In addition to my own experiences at school in Sudan, one can grab any school curriculum from an Islamic state see how it restricts critical thinking and any questioning of religious doctrine. Evolutionary theory is banned from most educational systems in Islamic states, as it contradicts the creationist story in the Quran. Sudanese professor, Faroque Ahmed Ibrahim, stated in his open letter that teaching evolution at University of Khartoum was among the main reasons he was tortured and imprisoned by the Sudanese government. Moreover, little girls are often taught from birth that they are ‘lesser’ human beings, which results in lower self-esteem and lack of confidence later in life. It is however, the case with most other faith-based schools and education including Christianity and Judaism which, sadly, have the same ‘holy-centralised’ ideology.
Sharia discriminates against homosexuals. On this particular issue, Islam, as well as Christianity and Judaism, hold the same intolerant view. Homosexuality is forbidden in most Islamic states with punishments ranging from a fine or public flogging to life imprisonment. Ten Islamic states impose a death penalty for homosexuals, including Iran, Mauritania, Nigeria, Pakistan, Saudi-Arabia, Somalia, Sudan, Iraq, Yemen and some states in Malaysia. In 2011, governmental driven gangs have been killing gays across Iraq.
Sharia discriminates against non-Muslims, including other sects within Islam such as Bahia’s, Ahmadia’s, and Shia if under Sunni ruling government or the reverse. Under Sharia law, no one is allowed to force someone to convert to Islam, however, someone who is born into an Islamic family will grow up with extreme social pressure from their family. If this person wishes to convert to another religion or be an atheist, they are often considered an apostate, which can be punishable by death. Non-Muslims are subjected to extra taxes (‘Jezya’) and are afforded fewer rights in civic and family matters. For example, non-Muslim men (except Jewish and Christians) cannot marry Muslim women, while children of non-Muslim women cannot adopt their religion. Serious violence has occurred targeted at non-Muslim minorities in Islamic countries, such as the bombing of Coptic in Egypt or the attack of eight churches in Kuala Lumpur, Malaysia, in 2011.Although some of these groups operate as separate fundamental extremists who don’t necessary represent mainstream Islam or the ruling Islamic governments, these same groups operate in their territory and are protected by the local governments.
Five: Non-Believers and Atheists
Sharia discriminates against non-believers, atheists and apostates. It truly disgusts me that apostasy and blasphemy laws are still in practice in some regions of the world. Did you know that free thinking and freedom of speech are a crime punishable by death, public flogging and imprisonment in the 21st century? I have seared in my memory the brutal persecutions and executions of many atheists and scientists for the simple crime of critical thinking.
Cases such as Iranian Ali Ghorabat for apostasy, Jafar Kazemi and Mohammad Ali Haji Aghaee for enmity against God, Sudanese theologian Mahmoud M. Taha for his progressive Islamic views and Egyptian Nasr H. Abu Zaid for his critical views on the Qur’an show the widespread persecution of people who dare to question blind belief.
This is not a thing of the past: just this month Kuwait jailed Abdel Aziz Mohamed Albaz for criticizing Islam, Saudi Arabia jailed Raif Badawi for his liberal views, Tunisian artist Nadia Jelassi is facing prison for her ‘un-Islamic’ artistic pieces. Countries like Iran, Pakistan, Saudi Arabia, Sudan and Yemen implement the death penalty for those who renounce or criticize Islam, but they also punish anyone who is progressive, liberal or wishes to think freely and live a modern, 21st century life.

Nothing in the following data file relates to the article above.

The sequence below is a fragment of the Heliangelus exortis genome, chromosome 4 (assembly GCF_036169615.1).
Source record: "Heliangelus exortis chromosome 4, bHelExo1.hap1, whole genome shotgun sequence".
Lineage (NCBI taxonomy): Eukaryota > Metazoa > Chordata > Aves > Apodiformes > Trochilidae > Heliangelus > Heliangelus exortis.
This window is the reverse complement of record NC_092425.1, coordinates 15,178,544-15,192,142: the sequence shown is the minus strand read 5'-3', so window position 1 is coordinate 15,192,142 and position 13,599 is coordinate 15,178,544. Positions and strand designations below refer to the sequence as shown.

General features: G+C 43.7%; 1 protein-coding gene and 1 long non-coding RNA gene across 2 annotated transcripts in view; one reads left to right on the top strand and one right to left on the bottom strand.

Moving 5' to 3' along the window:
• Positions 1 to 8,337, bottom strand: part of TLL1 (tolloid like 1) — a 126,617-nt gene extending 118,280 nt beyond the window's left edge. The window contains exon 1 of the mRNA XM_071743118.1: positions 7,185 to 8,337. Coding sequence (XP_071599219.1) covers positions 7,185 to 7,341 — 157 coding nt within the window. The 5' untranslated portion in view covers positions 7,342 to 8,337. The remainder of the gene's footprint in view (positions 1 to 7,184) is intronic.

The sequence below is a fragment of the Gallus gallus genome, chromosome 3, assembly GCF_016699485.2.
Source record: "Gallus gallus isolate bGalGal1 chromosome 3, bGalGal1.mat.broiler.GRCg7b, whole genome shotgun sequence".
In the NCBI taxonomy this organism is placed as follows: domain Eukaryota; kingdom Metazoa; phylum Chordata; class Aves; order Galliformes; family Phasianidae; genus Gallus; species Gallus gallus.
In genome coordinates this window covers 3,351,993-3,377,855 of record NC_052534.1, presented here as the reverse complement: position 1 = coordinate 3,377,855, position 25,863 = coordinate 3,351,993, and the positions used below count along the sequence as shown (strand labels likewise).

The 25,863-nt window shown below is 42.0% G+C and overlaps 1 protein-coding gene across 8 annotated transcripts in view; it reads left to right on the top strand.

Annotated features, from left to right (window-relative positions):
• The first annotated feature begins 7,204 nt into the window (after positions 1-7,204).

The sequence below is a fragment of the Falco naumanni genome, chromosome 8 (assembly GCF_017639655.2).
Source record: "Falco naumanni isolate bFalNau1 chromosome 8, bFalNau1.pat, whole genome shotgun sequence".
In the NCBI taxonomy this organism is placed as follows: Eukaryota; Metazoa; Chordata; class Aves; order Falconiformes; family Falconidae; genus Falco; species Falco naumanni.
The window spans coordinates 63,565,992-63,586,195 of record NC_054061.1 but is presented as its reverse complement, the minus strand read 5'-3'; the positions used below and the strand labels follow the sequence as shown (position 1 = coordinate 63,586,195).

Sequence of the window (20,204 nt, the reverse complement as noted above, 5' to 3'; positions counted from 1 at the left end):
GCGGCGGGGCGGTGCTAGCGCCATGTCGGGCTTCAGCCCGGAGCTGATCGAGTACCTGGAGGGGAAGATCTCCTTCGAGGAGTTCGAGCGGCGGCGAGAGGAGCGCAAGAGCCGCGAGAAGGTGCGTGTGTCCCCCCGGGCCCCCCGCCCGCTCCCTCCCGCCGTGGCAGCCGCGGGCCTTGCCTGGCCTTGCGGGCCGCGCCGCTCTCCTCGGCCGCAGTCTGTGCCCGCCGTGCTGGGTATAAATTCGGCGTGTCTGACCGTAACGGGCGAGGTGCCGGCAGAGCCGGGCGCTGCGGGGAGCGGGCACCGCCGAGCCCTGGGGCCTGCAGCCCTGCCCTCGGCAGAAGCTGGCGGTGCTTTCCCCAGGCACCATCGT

Being an atheist and an ex-Muslim should have been a private matter for me under a secular state. However, under an ‘Islamic Inquisition’ as fellow secular campaigner Maryam Namazi describes, it became necessary for dissenters, especially those who are persecuted, to publicly air our views and call for equal treatment because this persecution will not end until we stand together and speak out. I chose to speak out on Channel 4 and in many other venues in the UK because I cannot stand by and watch others suffer the same discrimination and persecution that I faced. The current persecution of the five groups I discussed above, both here in the UK and around the world, provide a duty for everyone to stand up for the simple principle: all humans are equal.
For me, my atheism holds this broader meaning because I am taking a political stand to oppose mythology and advocate for evidence-based science and critical thinking. My stand is a way of supporting freedom of expression, freedom of religion or no-religion. I stand, indeed, for human rights in order to support equal rights for all citizens despite our gender, age, sexuality, religion or ethnicity.
I believe this is everyone’s battle, including progressive, secular and liberal Muslims. The right to live, think and express freely your opinions is one of the great achievements of human civilization. These values belong to all of us regardless of our background or geographical regions. We cannot limit these achievements to ‘western values’ or ‘cultural sensitivity’.
We must each strongly and unequivocally demand one equal law for everyone – both in the UK and abroad. Let’s make sure the next generation of freethinkers does not have to suffer condemnation online or offline, face jailing, public flogging or death.
Nahla Mahmoud is an environmentalist and human rights activist originally from Sudan. She works with a few campaigns in the UK including One Law for All and Secular Middle East and North Africa. She leads the Sudanese Humanists Group. This article was originally published on Left Foot Forward and is reproduced with permission of the author.